Help us improve Windows High Contrast Mode support in Wagtail
As part of Google Summer of Code, we want to bring Windows High Contrast mode improvements to Wagtail
Wagtail’s accessibility team have been focussing a lot of effort into Windows High Contrast Mode support over the last year. This year, as part of Google Summer of Code, we’ve proposed Windows High Contrast mode support as a project.
What is Windows High Contrast Mode (WHCM)?
Also known as Contrast Themes in recent versions of Windows, WHCM is a free, built-in piece of software which provides users the ability to customise the colours of their operating system. It uses a limited colour palette to reduce and simplify the colours of any given UI. It also removes background images and drop shadows which can make it difficult for low-vision users to perceive information. Here’s a preview of Wagtail in WHCM, tested via Assistiv Labs:
Why is this important for Wagtail?
WHCM is a very helpful tool for users who would otherwise struggle with perceiving UI components without customisation. For example, it highlights boundaries and borders in high contrast colours, making it easier for users to perceive input fields, simplifying the UI down to its core elements. In WebAim’s 2018 survey of low-vision users, 51.4% of respondents reported using some form of high contrast mode, the majority of whom preferred using light text on a dark background. WHCM is also completely free and therefore more accessible to users as they don’t need to purchase additional screen magnifying software.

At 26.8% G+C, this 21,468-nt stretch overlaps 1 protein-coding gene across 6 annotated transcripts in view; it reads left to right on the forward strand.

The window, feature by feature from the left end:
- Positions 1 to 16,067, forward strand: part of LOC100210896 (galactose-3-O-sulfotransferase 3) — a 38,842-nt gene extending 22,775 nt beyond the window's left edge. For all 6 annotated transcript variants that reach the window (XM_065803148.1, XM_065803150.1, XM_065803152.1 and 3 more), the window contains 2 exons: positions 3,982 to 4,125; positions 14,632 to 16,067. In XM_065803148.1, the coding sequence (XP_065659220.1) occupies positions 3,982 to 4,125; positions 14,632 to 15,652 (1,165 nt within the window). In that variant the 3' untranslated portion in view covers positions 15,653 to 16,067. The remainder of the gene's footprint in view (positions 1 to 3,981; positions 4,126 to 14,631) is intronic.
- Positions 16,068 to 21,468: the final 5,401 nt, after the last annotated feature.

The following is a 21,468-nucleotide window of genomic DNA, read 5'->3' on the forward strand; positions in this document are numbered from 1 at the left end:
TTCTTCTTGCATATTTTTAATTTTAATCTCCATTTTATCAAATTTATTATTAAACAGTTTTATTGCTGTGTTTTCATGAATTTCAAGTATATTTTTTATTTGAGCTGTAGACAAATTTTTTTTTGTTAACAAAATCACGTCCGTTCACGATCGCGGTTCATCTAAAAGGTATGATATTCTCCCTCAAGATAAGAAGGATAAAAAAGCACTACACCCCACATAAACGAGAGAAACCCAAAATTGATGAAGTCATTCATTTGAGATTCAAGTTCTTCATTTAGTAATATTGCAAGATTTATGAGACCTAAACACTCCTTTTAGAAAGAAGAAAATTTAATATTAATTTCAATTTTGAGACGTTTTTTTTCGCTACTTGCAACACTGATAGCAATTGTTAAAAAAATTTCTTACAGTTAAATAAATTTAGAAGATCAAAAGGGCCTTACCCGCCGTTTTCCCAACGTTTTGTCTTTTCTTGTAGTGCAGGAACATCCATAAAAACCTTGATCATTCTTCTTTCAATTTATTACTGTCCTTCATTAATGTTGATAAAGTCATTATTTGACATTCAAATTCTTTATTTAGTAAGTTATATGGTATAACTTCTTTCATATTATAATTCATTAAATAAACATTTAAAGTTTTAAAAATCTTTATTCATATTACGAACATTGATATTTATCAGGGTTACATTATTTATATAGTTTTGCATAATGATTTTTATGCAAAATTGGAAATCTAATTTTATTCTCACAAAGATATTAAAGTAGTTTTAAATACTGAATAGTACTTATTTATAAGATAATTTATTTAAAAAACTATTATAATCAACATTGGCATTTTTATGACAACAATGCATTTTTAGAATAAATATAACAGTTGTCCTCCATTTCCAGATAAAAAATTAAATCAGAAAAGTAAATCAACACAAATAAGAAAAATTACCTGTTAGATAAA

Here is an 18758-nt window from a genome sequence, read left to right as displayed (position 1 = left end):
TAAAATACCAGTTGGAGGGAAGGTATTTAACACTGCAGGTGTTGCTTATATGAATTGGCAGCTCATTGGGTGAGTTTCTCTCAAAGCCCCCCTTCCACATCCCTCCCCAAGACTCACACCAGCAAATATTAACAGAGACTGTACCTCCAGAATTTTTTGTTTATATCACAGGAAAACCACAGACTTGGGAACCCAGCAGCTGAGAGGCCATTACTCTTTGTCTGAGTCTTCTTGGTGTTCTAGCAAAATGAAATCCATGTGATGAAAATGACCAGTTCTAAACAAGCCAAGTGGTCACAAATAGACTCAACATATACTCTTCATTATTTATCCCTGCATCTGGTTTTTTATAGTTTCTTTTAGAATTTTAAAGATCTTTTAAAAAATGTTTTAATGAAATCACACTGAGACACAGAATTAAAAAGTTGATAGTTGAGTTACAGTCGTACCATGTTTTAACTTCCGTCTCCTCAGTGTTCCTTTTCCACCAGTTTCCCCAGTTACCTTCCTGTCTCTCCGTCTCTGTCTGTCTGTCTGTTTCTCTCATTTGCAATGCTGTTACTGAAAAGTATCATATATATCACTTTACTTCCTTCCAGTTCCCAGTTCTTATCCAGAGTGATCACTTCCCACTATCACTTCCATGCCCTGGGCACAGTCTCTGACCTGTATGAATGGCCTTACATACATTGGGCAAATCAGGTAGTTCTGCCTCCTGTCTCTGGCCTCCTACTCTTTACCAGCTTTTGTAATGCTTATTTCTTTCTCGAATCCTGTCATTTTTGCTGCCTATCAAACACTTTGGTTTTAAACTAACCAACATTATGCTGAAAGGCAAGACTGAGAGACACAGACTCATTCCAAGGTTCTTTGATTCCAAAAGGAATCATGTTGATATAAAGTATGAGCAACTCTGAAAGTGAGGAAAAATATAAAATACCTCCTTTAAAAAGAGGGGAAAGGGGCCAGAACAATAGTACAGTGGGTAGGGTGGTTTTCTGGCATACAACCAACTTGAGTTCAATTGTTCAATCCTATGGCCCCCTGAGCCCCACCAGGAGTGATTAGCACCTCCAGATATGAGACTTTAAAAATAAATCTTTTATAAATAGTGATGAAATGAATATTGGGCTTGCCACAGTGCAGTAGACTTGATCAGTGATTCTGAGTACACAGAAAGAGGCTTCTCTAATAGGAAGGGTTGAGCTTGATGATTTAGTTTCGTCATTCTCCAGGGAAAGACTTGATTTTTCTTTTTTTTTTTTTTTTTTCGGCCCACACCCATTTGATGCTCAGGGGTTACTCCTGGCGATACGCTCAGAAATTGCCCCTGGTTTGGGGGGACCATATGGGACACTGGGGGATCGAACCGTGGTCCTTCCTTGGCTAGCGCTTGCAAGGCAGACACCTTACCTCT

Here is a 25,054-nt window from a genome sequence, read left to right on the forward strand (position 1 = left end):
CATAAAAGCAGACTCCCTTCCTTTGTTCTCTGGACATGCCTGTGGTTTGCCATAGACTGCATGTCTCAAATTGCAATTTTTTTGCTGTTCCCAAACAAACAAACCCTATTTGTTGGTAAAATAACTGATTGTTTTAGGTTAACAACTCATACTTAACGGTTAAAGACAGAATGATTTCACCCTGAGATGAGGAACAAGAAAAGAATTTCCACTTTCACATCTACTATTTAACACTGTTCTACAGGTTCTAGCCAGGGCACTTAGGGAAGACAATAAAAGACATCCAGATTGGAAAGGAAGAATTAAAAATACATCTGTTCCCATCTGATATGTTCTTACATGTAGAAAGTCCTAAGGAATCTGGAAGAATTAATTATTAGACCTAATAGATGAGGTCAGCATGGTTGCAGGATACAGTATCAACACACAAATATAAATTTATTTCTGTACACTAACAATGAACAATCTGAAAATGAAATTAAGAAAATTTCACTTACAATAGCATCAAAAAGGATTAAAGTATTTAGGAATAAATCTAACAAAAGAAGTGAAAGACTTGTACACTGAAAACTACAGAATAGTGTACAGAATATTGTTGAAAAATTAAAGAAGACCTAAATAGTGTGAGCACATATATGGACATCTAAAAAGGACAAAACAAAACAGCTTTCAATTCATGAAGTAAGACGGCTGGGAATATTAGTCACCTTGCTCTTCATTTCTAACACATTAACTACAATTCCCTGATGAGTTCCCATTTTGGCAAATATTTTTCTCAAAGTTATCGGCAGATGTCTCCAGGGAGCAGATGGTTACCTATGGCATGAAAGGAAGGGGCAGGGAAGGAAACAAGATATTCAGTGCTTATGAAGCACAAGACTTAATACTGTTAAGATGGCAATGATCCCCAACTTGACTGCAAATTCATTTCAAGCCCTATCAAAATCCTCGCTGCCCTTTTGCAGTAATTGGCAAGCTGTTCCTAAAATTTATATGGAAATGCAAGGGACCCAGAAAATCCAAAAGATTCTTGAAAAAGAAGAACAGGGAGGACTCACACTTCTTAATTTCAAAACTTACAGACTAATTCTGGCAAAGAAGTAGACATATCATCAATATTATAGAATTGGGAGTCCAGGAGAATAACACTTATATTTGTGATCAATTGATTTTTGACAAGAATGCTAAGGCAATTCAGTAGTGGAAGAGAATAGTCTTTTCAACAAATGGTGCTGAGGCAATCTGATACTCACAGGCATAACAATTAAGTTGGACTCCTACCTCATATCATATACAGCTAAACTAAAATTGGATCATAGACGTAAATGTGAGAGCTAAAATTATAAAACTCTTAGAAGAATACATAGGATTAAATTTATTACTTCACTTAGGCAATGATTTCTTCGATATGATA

Help us by getting involved with Google Summer of Code!
We currently have a backlog of issues which came from a large audit run by Kyle Bayliss and have split the fixes over multiple tickets to make this more accessible for anyone who wants to help.
If you’re interested in helping us achieve this goal, check the GitHub discussion and introduce yourself in the #gsoc Slack channel! We’re particularly keen to hear from people who might have personal experience of access and functional needs, or who are regular users of assistive technologies.